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Pathogenic Avian Influenza epidemic: The effect of farmer knowledge, attitudes and personality traits

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  • Pathogenic Avian Influenza epidemic: The effect of farmer knowledge, attitudes and personality traits


    Transbound Emerg Dis. 2020 Jan 20. doi: 10.1111/tbed.13462. [Epub ahead of print] Determinants of biosecurity practices in French duck farms after a H5N8 Highly Pathogenic Avian Influenza epidemic: The effect of farmer knowledge, attitudes and personality traits.

    Delpont M1, Racicot M2, Durivage A3, Fornili L1, Guerin JL1, Vaillancourt JP4, Paul MC1.
    Author information

    Abstract

    Biosecurity is crucial for infectious disease prevention, more importantly in the absence of vaccination. The need for improving the implementation of biosecurity practices was highlighted in French duck farms following the 2016-2017 H5N8 Highly Pathogenic Avian Influenza (HPAI) epidemic. Farmers have multiple reasons for not implementing biosecurity practices: external (time, money) and internal (socio-psychological). The purpose of this study was to determine how sets of socio-psychological factors (i.e. knowledge on biosecurity and avian influenza transmission, attitudes, personality traits, social background) affect the adoption of on-farm biosecurity practices. Biosecurity practices and socio-psychological determinants were assessed during 127 duck farm visits, in South West France, using both questionnaires and on-farm observations. Factorial analysis of mixed data (FAMD) and hierarchical clustering analysis (HCA) identified three groups of farmers with different socio-psychological profiles: the first group was characterized by minimal knowledge, negative attitudes towards biosecurity, little social pressure and a low level of conscientiousness. The second group was characterized by more extensive experience in poultry production, higher stress and social pressure. The third group was characterized by less experience in poultry production, better knowledge and positive attitudes towards biosecurity, increased self-confidence and orientation towards action. The first group had a significantly lower adoption of biosecurity measures than the two other groups. A better understanding of the factors involved in farmers' decision-making could improve the efficiency of interventions aiming at improving and maintaining the level of on-farm biosecurity in the duck industry.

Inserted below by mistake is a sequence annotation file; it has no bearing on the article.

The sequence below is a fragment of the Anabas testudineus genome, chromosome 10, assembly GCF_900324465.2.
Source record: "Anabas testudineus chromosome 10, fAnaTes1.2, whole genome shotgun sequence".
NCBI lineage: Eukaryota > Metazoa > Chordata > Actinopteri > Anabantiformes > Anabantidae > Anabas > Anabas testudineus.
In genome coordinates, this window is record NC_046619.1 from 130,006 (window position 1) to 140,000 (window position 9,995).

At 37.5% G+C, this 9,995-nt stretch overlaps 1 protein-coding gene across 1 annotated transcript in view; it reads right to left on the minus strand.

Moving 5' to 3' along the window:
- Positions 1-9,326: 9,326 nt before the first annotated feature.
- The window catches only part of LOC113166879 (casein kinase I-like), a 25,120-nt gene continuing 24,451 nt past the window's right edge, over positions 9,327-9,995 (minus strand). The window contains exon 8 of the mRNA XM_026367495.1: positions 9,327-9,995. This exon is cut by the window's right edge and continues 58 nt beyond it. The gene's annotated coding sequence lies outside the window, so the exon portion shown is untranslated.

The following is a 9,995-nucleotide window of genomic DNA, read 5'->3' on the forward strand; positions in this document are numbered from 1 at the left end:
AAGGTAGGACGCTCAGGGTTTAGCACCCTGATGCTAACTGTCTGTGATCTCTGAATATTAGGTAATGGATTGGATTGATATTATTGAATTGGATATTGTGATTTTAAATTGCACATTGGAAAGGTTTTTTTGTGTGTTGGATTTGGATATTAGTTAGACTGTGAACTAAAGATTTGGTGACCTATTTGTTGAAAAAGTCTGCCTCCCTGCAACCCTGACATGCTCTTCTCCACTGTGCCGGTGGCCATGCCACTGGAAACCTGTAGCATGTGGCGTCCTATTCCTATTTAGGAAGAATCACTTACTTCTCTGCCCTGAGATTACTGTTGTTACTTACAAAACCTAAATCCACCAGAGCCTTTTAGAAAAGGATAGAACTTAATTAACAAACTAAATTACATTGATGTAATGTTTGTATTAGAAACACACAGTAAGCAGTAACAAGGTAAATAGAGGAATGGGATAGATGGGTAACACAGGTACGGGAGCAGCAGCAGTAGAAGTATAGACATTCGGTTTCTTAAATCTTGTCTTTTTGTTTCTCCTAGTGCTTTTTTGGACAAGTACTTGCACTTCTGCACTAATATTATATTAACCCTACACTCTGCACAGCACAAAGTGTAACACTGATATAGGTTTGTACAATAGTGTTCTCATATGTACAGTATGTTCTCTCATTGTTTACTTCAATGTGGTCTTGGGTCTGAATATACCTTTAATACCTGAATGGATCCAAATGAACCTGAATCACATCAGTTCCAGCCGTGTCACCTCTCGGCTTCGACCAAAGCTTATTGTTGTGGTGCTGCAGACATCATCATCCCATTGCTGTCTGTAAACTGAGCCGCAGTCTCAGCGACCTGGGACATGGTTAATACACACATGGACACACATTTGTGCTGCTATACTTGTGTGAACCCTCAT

2020 Blackwell Verlag GmbH.


    KEYWORDS:

    avian influenza; compliance; epidemiology; perception; poultry; socio-psychological factors

    PMID: 31960594 DOI: 10.1111/tbed.13462

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